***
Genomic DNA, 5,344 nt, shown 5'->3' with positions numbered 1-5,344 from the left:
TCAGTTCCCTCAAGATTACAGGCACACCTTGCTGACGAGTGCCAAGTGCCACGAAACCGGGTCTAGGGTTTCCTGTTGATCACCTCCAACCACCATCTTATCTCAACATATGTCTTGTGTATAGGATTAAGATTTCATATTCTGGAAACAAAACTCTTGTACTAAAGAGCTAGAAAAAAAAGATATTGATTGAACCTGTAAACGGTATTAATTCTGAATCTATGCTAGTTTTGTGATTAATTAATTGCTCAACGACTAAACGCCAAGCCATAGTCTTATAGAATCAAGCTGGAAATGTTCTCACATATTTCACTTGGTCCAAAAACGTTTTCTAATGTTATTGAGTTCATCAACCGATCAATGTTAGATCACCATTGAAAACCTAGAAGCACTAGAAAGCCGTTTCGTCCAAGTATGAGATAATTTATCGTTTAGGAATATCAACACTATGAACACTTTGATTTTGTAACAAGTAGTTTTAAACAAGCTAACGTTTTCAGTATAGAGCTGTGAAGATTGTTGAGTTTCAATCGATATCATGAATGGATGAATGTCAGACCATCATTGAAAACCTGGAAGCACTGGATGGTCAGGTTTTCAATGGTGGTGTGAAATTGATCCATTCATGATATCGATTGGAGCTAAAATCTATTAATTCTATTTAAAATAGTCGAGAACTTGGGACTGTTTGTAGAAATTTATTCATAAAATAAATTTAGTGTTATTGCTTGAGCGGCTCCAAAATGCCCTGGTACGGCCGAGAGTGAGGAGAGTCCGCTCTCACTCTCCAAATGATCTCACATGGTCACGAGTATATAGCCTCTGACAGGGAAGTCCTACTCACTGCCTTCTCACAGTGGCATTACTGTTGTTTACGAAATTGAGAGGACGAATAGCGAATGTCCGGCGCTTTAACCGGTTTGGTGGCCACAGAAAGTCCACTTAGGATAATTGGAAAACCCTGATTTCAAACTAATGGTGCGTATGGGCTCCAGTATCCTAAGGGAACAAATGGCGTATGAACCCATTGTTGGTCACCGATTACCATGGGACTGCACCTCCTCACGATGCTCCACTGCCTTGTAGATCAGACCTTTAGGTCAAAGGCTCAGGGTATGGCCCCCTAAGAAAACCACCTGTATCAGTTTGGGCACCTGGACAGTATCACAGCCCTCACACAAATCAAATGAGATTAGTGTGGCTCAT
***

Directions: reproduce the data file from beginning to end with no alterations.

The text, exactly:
Genomic DNA, 5,344 nt, shown 5'->3' with positions numbered 1-5,344 from the left:
TCAGTTCCCTCAAGATTACAGGCACACCTTGCTGACGAGTGCCAAGTGCCACGAAACCGGGTCTAGGGTTTCCTGTTGATCACCTCCAACCACCATCTTATCTCAACATATGTCTTGTGTATAGGATTAAGATTTCATATTCTGGAAACAAAACTCTTGTACTAAAGAGCTAGAAAAAAAAGATATTGATTGAACCTGTAAACGGTATTAATTCTGAATCTATGCTAGTTTTGTGATTAATTAATTGCTCAACGACTAAACGCCAAGCCATAGTCTTATAGAATCAAGCTGGAAATGTTCTCACATATTTCACTTGGTCCAAAAACGTTTTCTAATGTTATTGAGTTCATCAACCGATCAATGTTAGATCACCATTGAAAACCTAGAAGCACTAGAAAGCCGTTTCGTCCAAGTATGAGATAATTTATCGTTTAGGAATATCAACACTATGAACACTTTGATTTTGTAACAAGTAGTTTTAAACAAGCTAACGTTTTCAGTATAGAGCTGTGAAGATTGTTGAGTTTCAATCGATATCATGAATGGATGAATGTCAGACCATCATTGAAAACCTGGAAGCACTGGATGGTCAGGTTTTCAATGGTGGTGTGAAATTGATCCATTCATGATATCGATTGGAGCTAAAATCTATTAATTCTATTTAAAATAGTCGAGAACTTGGGACTGTTTGTAGAAATTTATTCATAAAATAAATTTAGTGTTATTGCTTGAGCGGCTCCAAAATGCCCTGGTACGGCCGAGAGTGAGGAGAGTCCGCTCTCACTCTCCAAATGATCTCACATGGTCACGAGTATATAGCCTCTGACAGGGAAGTCCTACTCACTGCCTTCTCACAGTGGCATTACTGTTGTTTACGAAATTGAGAGGACGAATAGCGAATGTCCGGCGCTTTAACCGGTTTGGTGGCCACAGAAAGTCCACTTAGGATAATTGGAAAACCCTGATTTCAAACTAATGGTGCGTATGGGCTCCAGTATCCTAAGGGAACAAATGGCGTATGAACCCATTGTTGGTCACCGATTACCATGGGACTGCACCTCCTCACGATGCTCCACTGCCTTGTAGATCAGACCTTTAGGTCAAAGGCTCAGGGTATGGCCCCCTAAGAAAACCACCTGTATCAGTTTGGGCACCTGGACAGTATCACAGCCCTCACACAAATCAAATGAGATTAGTGTGGCTCAT